Ubuntu-Mobilizing Central Alberta, an organization fighting for justice and equality for all is being recognized by the Alberta Government.
Founded just over a year ago, the community group was among 24 organizations across the province to receive the Multiculturalism, Indigenous and Inclusion Grant this week.
“We’re very excited. Any time there’s any kind of funding or any support that is given to ensure the work of elevating equity for everyone is supported, we’re always excited and always welcoming,” said Ubuntu co-founder Dieulita Datus.
The grant, which will be about $6,000 for Ubuntu, will go towards community engagement sessions they have planned for central Alberta, to help uncover issues of diversity, inclusion, equity and equality.
“We’re going to use the amount that was given to do the best that we can and most of it will go back into the project with community engagement. So it’s travelling throughout different towns and cities within central Alberta and sitting down with people, ensuring we’re having the conversation around what is equity,” she said.
“A lot of people know what is equality, but what is equity and how can we use equity to elevate everyone that is in our community. It’s a community conversation it’s intercultural as well. We will ensure each of these conversations, different groups and identities are represented.
“Because equity is not just about race or skin tone, but it’s about ability, status and income and wealth or the lack of– education and access. So what we plan on doing is having people share their lived stories, at the end of the project, ensure that we come together with an action plan that we can all work on together.”
Minister of Culture, Multiculturalism and Status of Women, Leela Sharon Aheer said she hopes the grants can help organizations like Ubuntu bridge the cultural divide in Alberta.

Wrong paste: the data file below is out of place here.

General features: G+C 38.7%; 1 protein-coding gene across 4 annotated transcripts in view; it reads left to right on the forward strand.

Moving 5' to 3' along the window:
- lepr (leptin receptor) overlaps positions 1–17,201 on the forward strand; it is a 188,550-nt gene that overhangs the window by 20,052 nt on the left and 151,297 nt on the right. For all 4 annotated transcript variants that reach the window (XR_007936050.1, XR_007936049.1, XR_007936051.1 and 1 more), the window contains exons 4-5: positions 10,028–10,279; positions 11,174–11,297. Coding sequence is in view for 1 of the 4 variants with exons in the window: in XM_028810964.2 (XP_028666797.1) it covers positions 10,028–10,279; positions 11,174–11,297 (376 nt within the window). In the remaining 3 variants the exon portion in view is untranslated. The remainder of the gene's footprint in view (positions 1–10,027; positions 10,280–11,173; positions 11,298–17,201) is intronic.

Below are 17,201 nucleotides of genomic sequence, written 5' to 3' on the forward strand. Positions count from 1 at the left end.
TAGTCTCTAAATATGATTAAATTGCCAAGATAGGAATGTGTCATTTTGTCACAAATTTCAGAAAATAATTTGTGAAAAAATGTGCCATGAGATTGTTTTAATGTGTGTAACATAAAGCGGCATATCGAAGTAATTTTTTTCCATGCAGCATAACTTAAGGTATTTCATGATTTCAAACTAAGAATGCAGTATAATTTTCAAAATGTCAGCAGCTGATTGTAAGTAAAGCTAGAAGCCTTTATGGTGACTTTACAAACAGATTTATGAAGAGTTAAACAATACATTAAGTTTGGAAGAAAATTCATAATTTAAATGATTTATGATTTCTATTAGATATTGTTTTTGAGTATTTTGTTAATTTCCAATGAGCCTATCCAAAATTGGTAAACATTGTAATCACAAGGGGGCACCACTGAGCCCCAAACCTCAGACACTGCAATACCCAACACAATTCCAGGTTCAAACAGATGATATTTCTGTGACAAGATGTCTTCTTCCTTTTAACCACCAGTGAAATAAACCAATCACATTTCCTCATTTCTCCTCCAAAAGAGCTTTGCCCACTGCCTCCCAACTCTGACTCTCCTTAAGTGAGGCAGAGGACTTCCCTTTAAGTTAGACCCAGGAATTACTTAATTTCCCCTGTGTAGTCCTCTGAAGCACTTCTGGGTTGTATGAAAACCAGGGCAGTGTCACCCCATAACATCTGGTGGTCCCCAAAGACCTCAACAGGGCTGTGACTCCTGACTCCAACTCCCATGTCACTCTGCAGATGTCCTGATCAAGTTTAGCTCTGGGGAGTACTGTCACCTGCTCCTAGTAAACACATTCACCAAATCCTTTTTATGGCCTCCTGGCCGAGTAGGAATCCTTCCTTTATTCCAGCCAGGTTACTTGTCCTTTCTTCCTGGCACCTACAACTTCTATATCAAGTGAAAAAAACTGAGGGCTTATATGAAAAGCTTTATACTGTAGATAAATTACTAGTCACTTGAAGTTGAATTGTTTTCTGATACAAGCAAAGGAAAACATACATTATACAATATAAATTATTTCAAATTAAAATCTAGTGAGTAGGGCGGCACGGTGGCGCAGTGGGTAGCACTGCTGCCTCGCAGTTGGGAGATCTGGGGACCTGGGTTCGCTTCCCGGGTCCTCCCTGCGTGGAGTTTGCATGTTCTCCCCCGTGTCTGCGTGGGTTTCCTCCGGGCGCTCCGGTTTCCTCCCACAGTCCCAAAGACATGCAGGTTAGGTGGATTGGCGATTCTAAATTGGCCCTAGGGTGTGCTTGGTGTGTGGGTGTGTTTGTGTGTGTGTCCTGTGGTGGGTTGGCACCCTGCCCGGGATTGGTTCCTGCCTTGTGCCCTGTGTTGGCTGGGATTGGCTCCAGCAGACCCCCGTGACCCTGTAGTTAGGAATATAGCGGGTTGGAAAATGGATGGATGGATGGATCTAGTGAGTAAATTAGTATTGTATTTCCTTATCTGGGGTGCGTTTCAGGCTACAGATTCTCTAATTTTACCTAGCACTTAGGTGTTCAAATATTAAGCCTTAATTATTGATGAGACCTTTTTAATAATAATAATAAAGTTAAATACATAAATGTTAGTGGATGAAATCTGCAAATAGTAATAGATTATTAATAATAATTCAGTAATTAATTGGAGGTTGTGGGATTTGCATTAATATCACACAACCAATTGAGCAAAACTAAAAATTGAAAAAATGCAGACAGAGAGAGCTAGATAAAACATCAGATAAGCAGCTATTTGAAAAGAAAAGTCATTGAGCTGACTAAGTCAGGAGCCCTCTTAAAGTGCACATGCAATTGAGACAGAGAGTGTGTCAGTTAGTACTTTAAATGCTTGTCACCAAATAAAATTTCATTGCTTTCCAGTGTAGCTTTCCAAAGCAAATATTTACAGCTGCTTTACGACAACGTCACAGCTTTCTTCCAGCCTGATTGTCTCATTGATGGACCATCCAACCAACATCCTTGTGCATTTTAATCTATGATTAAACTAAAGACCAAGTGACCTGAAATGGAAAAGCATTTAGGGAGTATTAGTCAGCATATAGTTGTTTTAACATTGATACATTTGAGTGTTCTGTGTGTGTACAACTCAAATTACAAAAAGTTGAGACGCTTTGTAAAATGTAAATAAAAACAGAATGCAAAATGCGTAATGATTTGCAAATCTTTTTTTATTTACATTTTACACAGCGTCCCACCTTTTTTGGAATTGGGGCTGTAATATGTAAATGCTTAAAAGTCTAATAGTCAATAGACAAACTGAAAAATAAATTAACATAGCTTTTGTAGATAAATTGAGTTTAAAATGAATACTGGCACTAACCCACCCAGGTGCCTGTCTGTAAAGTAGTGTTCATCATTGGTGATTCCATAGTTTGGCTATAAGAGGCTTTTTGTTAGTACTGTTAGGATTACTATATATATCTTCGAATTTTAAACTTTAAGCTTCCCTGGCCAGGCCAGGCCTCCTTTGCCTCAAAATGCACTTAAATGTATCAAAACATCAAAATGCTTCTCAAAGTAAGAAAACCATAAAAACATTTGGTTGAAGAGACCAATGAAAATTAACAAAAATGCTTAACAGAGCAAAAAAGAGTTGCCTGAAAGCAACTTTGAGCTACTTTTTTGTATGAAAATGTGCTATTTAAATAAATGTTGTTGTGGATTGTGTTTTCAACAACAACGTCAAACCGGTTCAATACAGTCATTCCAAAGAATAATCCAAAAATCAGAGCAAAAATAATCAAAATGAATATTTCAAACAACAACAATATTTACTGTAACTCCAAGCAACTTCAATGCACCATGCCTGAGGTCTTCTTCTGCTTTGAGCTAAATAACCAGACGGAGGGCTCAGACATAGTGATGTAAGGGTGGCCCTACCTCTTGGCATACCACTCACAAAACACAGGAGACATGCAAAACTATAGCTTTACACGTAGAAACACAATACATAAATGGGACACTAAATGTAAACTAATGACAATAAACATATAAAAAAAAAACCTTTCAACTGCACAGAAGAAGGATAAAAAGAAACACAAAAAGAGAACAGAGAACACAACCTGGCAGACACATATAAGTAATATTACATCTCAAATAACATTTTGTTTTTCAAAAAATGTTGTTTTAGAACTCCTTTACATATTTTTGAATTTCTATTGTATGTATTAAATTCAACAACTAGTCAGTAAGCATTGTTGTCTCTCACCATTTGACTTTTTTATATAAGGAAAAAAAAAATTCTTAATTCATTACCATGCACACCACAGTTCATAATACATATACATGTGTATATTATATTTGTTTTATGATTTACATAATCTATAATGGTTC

“Our province includes people from diverse racial, religious and ethnic backgrounds who have contributed to our beautiful cultural tapestry. The MIIG projects will focus on what brings Albertans together so they can work against preconceived stereotypes and discrimination,” she said.
“This intercultural understanding will help build a more welcoming and safe province for all. Now, more than ever, the importance of these projects and partnerships cannot be understated.”
Datus said that work has been difficult for their organization over the past year, because of the pandemic and the legwork it takes to launch a grassroots movement. Although it has been challenging, she says it has been equally rewarding.
“We’ve had to put our blood, sweat and tears into everything we’ve done since last year. However, the good part is that we recognize that we’re still here and we’re actually doing the work,” she said.
“When we receive grants, we realize our hard work is paying off. Every time we get that email, there’s a little celebration in recognizing the hard work is paying off.”